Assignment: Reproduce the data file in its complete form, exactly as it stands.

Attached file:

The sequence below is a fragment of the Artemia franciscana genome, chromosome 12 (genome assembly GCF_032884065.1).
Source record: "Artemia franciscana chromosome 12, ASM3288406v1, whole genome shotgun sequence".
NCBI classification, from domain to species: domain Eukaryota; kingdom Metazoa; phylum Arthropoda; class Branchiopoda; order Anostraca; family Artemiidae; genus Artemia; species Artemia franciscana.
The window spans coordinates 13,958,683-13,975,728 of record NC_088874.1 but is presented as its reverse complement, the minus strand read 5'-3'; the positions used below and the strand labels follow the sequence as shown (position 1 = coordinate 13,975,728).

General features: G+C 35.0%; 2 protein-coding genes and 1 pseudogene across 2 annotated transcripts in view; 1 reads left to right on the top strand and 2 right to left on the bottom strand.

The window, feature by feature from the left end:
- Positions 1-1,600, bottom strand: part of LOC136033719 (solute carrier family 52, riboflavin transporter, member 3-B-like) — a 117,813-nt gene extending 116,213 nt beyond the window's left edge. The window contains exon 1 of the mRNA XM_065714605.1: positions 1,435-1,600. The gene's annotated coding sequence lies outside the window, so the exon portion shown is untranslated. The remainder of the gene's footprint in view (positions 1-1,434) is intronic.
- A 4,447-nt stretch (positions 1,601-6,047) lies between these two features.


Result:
The sequence below is a fragment of the Artemia franciscana genome, chromosome 12 (genome assembly GCF_032884065.1).
Source record: "Artemia franciscana chromosome 12, ASM3288406v1, whole genome shotgun sequence".
NCBI classification, from domain to species: domain Eukaryota; kingdom Metazoa; phylum Arthropoda; class Branchiopoda; order Anostraca; family Artemiidae; genus Artemia; species Artemia franciscana.
The window spans coordinates 13,958,683-13,975,728 of record NC_088874.1 but is presented as its reverse complement, the minus strand read 5'-3'; the positions used below and the strand labels follow the sequence as shown (position 1 = coordinate 13,975,728).

General features: G+C 35.0%; 2 protein-coding genes and 1 pseudogene across 2 annotated transcripts in view; 1 reads left to right on the top strand and 2 right to left on the bottom strand.

The window, feature by feature from the left end:
- Positions 1-1,600, bottom strand: part of LOC136033719 (solute carrier family 52, riboflavin transporter, member 3-B-like) — a 117,813-nt gene extending 116,213 nt beyond the window's left edge. The window contains exon 1 of the mRNA XM_065714605.1: positions 1,435-1,600. The gene's annotated coding sequence lies outside the window, so the exon portion shown is untranslated. The remainder of the gene's footprint in view (positions 1-1,434) is intronic.
- A 4,447-nt stretch (positions 1,601-6,047) lies between these two features.